Monday, June 30, 2008

How to democratize the UN

The United Nations is fundamentally flawed. It is unresponsive to the views and opinions of people around the world. The Security Council, with its permanent membership and veto powers, privileges the policies of some countries while allowing vested interests to completely block legitimate action. The General Assembly, rather than serving as a global legislature, is merely a place for appointed ambassadors to mechanically regurgitate their home government's current policies.

If the UN has any hope of being of service to humanity, it must be democratized. This obviously involves ending the permanent membership and veto powers of the Security Council, but it also means transforming the General Assembly into a World Parliament.

The first component of this transformation is variable delegation sizes based on population. As much respect as I have for the fine people of Nauru, the fact that they have the same number of votes (one) as China, a country with over 100,000 times the population, is profoundly undemocratic. Now, we have to strike a balance when choosing delegation sizes. We don't want the World Parliament to grow to monstrous proportions, of course. We can't have Nauru with one Member of the World Parliament and therefore China gets 100,000.

We might arbitrarily state that each nation gets one MWP, and any nation with more than 25 million citizens gets additional members for each 25-million person bracket they fit into. So Chile with 16 million people gets one MWP. Iraq with 29 million people gets 2 MWPs. The United States has 304 million people and gets 13 MWPs.

China, at 1.3 billion people, gets 53 MWPs. Wait, so China, a single-party authoritarian state with a sketchy human rights record gets to dominate the United Nations? Isn't the point of democratizing the General Assembly to make a fair and democratic Parliament? I propose two mechanisms to deal with this.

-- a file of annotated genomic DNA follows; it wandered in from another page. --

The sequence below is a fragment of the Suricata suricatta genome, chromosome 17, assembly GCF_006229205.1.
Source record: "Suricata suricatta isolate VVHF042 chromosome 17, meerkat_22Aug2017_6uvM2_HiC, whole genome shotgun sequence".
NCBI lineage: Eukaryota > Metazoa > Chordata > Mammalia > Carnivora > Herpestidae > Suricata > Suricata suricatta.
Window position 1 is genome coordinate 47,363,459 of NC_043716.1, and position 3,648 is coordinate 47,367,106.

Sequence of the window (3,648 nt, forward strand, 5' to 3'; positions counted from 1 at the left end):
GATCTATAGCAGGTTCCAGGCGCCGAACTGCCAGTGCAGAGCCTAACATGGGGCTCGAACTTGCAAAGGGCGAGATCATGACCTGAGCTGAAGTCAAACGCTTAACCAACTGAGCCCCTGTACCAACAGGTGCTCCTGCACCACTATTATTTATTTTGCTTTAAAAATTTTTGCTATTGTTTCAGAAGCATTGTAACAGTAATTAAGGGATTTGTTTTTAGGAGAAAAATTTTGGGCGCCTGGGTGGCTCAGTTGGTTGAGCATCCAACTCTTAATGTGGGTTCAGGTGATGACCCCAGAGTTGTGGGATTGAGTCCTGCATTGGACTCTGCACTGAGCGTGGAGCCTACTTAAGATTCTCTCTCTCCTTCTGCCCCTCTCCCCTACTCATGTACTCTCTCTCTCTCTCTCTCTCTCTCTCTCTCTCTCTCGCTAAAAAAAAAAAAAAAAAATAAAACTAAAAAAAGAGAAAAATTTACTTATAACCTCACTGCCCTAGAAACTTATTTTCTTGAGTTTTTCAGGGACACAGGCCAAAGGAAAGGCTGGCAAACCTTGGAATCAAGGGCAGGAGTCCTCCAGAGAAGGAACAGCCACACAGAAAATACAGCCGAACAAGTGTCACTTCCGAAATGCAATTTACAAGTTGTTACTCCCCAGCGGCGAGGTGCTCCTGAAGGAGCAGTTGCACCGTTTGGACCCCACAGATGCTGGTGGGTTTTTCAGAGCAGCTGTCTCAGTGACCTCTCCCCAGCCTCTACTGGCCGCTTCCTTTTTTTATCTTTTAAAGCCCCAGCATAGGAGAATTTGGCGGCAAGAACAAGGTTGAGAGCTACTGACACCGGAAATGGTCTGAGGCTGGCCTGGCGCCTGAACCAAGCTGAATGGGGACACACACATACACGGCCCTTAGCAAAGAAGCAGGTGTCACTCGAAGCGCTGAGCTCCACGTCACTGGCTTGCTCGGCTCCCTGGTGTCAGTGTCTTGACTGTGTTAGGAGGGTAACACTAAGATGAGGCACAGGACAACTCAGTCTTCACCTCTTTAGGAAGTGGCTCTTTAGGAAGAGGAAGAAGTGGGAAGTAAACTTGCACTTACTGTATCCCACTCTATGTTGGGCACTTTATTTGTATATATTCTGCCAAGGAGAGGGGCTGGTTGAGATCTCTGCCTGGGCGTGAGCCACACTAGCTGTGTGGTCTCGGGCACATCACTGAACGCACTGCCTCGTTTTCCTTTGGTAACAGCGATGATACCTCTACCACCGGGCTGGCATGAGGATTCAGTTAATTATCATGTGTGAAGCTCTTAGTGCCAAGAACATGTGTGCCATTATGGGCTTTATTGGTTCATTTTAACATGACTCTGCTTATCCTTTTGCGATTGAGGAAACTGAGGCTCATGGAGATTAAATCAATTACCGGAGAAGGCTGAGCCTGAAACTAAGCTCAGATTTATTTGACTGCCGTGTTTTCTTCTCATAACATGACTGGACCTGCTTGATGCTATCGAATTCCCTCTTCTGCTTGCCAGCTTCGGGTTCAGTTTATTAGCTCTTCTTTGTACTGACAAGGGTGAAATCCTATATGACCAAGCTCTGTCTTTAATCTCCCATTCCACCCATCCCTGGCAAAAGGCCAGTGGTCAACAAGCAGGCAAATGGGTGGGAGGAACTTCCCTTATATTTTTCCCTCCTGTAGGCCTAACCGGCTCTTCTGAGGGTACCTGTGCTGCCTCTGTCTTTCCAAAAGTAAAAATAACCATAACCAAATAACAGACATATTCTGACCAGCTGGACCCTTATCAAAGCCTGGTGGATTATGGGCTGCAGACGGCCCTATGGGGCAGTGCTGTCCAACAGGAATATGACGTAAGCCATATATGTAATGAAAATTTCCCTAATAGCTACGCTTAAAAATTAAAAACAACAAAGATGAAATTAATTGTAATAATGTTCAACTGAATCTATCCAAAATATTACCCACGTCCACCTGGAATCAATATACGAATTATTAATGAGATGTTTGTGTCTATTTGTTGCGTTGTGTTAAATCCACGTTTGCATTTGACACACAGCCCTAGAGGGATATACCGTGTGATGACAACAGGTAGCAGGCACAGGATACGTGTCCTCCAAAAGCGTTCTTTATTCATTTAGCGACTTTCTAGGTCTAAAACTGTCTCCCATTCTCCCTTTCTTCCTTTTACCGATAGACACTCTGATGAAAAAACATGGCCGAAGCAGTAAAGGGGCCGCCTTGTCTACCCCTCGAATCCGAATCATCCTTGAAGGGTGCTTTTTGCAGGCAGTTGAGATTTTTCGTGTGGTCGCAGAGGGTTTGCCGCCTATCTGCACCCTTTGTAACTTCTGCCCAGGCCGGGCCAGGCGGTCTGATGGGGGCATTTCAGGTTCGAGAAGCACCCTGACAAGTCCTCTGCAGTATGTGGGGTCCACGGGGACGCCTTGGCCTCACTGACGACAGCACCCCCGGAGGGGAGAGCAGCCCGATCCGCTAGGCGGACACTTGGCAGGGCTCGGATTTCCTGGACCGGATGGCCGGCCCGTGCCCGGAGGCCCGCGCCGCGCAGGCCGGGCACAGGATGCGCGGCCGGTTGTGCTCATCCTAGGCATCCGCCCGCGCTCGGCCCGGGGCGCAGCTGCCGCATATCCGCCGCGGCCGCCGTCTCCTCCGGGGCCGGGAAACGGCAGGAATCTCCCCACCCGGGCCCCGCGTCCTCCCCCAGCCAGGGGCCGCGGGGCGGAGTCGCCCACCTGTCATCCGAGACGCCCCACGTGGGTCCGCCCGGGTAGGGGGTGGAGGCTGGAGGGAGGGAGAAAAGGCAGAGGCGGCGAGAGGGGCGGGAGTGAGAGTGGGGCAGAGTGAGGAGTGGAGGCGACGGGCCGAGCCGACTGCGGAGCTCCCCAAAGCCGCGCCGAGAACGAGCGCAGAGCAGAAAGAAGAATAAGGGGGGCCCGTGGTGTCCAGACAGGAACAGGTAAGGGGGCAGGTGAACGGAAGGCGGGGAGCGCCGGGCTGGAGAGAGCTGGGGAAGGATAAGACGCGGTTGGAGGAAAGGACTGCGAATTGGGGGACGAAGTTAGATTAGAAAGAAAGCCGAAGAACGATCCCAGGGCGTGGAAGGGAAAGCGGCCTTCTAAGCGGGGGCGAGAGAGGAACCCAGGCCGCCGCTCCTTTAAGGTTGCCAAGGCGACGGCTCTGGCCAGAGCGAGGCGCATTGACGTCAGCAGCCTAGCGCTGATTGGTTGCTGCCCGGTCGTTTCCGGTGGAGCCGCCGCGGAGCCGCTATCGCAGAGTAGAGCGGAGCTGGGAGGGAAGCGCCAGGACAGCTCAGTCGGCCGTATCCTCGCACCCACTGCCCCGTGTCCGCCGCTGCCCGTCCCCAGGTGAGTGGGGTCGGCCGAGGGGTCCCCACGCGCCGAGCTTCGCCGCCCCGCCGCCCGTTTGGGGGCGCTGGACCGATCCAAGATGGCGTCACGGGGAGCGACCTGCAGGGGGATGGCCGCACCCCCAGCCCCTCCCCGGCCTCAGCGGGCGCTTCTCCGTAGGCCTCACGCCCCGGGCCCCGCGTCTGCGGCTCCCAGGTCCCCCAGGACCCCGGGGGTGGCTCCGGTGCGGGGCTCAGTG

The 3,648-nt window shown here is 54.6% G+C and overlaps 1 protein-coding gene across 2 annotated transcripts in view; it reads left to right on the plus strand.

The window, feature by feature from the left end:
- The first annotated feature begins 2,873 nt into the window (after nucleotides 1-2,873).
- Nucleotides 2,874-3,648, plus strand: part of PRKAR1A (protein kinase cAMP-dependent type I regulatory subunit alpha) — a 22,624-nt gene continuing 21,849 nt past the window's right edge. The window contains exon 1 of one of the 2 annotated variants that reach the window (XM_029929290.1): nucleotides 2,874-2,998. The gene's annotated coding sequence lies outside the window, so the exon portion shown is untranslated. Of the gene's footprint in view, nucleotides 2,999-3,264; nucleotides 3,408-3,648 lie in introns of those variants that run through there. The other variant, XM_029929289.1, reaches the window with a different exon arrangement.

First, we want the members of the World Parliament to be chosen by the people. I submit that any nation that does not elect its MWPs through some democratic means (national or regional elections) gets only half votes. If China appoints 53 loyal MWPs by decree, they can only get 26.5 votes rather than 53.

Second, we want the World Parliament to be a democracy of democracies. We might assign different vote weights to the level of democratic freedom in different countries. For the purposes of illustration, if we chose to use the Freedom in the World survey, we might give full votes to all nations that qualify as Free, half votes to those who qualify as Partly Free, and quarter-votes to those that qualify as not Free. China is rated Not Free, and if it appointed its 53 MWPs, they would only get 6.625 votes in the Parliament, 0.125 votes for each MWP. In contrast, India gets 45 MWPs; it is ranked as Free and if its MWPs are chosen through elections, it gets 45 full votes.

These are just examples of ways in which the size of some countries can be counterbalanced with democratic policies. In actual practice, the World Parliament might use entirely different criteria and vote weights. However it is done, a democratic, responsive World Parliament could be a positive force to counterbalance the capitalist globalization, militarization, and imperialism of the United States and other powers.


  1. Hey, you should check out the international Campaign for a UN Parliamentary Assembly. Did not see any numbers on seats per country on their website, but it seems they're the prime movers towards a world parliament at the moment. URL is

  2. Thank you for the link. I know there are several other UN democratization campaigns around as well.

  3. I have trouble with word verification on this blog, from my home computer.

    I have doubts that the UN can be reformed. I'm for formations as a united socialist Middle East.

  4. Can't help with the word verification -- that's Google's business, I just use it!

    I also have doubts that the UN can be reformed, but then I have doubts that meaningful progress can be made on most issues of import. In any case, to paraphrase Eugene Debs, "It is better to ask for what you want and not get it than to ask for what you don't want and get it."